Anyway, The success of my lighthouse design led me to think of other Oregon landscapes and landmarks that would be appropriate for glass — Multnomah Falls, the Columbia Gorge, Old Growth Forests, Crater Lake, Mount Hood, and so on. I'll call these images my Oregon Series. I will design them and select the glass for them all at once so the series will have a distinctive style. Probably using landscape and portrait orientations of 11x17. (Actually I hope to use Peter McGrain's technique for this series. --jm)

Sconces for our home using the copper foil technique, and a Prairie Lamp (such as Frank Lloyd Wright) perhaps with a pyramid twist to it. (Oops, I bought once ready-made sconce, used!)

Door window panel for an existing interior dutch door.

Geometric design, larger version of Gothic Trees, for back bathroom window. There is already a clear pane set in. The glass panel would set inside that, and I would put some desiccant packets in between to absorb any moisture that may be pulled in to the void.


Making Stained Glass Pieces the Old Fashioned Way

As implied above, translating an image or an idea into a design that 'works' in glass can be challenging, as is finding the right colors and texture of glass that work together to create the color and shading desired in the design.

Here are the fundamental things I leaned about executing a design.

Stained Glass Tools

Techniques

There are four main methods of assembling glass once it is cut and ground.

Copper Foil - Tiffany invented the process of putting glass together by covering over the edges of glass pieces with copper, assembling them into a design, and soldering them all together. He ground the cut glass edges by hand, hammered his own copper strips and made his own glue for the copper. Today, you can buy copper foil tape in different widths for your glass and use a motorized grinder.

Lead Came - Old fashioned Stained Glass windows are put together with Lead "Came", lengths of grooved lead just big enough to join pieces of glass. (Origin of word "came" is unknown.) Came comes in different widths and kinds to fit various thickness of glass, to appear wide or narrow, to be placed between pieces or at the edge of a panel, and so on. The Came is soldered only at the nodes (junctions) of the design. Glazing compound is worked into the lead-and-glass assembly to weather-proof it and make it more solid.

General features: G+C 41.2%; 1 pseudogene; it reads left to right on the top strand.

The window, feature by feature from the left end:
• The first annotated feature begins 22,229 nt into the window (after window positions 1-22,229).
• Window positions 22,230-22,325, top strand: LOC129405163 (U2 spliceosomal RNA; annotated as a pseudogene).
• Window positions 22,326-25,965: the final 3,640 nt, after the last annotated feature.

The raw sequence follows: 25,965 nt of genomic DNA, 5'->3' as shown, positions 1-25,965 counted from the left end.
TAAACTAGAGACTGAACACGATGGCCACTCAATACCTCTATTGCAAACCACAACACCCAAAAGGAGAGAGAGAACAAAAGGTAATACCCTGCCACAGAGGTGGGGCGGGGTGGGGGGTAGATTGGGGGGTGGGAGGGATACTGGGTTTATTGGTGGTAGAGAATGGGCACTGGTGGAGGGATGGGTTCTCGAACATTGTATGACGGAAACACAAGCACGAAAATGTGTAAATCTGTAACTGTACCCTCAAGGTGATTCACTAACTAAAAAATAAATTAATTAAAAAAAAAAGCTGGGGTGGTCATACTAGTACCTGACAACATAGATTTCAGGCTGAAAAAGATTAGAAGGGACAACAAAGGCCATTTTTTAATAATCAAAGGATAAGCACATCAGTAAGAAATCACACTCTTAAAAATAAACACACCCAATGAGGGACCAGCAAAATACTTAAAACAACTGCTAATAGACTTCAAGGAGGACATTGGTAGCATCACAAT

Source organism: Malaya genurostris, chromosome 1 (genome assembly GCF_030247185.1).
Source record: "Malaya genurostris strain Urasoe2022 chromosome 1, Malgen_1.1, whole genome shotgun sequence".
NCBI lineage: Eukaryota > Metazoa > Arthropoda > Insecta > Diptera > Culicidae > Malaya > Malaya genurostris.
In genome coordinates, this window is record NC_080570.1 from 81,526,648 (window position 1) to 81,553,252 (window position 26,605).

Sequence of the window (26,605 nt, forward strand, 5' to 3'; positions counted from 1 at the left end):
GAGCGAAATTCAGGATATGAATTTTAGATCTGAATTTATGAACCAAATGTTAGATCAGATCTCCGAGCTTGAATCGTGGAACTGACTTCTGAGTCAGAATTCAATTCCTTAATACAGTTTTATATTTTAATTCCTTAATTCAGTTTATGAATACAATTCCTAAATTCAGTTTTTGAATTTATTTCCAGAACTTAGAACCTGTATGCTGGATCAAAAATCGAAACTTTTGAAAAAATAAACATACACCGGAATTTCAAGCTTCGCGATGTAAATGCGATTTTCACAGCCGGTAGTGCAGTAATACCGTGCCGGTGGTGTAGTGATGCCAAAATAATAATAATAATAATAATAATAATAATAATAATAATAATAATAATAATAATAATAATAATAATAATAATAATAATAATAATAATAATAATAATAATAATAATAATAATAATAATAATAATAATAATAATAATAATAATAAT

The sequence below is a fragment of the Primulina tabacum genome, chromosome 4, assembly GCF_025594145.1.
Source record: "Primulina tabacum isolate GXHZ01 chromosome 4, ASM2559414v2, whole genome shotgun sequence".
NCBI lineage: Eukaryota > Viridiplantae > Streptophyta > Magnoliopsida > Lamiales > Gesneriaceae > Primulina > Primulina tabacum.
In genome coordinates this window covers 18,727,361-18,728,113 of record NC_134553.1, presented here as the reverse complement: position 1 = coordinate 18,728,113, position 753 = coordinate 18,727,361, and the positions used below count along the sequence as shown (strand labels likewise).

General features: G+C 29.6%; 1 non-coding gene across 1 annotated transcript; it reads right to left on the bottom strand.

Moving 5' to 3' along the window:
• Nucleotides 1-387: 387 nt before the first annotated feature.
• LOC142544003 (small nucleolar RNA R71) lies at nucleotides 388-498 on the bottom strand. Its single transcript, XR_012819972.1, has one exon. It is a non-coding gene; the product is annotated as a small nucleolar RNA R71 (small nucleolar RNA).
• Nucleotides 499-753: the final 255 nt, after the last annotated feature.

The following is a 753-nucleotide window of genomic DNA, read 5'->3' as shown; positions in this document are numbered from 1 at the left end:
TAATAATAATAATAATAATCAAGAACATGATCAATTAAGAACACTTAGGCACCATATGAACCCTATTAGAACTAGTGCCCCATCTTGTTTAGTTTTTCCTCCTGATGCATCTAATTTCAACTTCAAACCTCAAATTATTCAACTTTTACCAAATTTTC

Fusion - Must use "fusible" glass. Glass pieces are cut and laid out on a ceramic tray. Then fired in a kiln... People make plates, bowls, and panels this way.

Mosaic - Glass pieces are epoxied onto sheet glass or cement, then the spaces are mortared. Example: Paul Bunyan and Babe in the Blue OX bar at Timberline Lodge by WPA artist Virginia Darce.


PostScripts

Tony closed The Glass Circus, and for a while taught classes via Cline Glass, including glass fusion. On 3/15/16, I discovered a sign WE ARE GONE on Cline's door. Boo!

The Bureau of Land Management recently announced that the Yaquina Lighthouse roof will be restored to its original black!

My glass work was suspended in 2004-05 while I remodelled our main bathroom. The shower stall and one whole wall is covered with slate.

In that process I noticed the similarity between slate and glass. You have to design the pattern, cut the slate, and grout the lines. The sound of slate being cut reminded me of grinding glass with diamonds.

Stay tuned for more. Goal is to get back to glass, but using Glass Fusing and Painting with Peter McGrain's Vitri-Fusâille™ process. Here are my notes on a workshop I took: [LINK].


Text and Graphics ©2006, 2015, JoHN MiLLeR, Portland Oregon.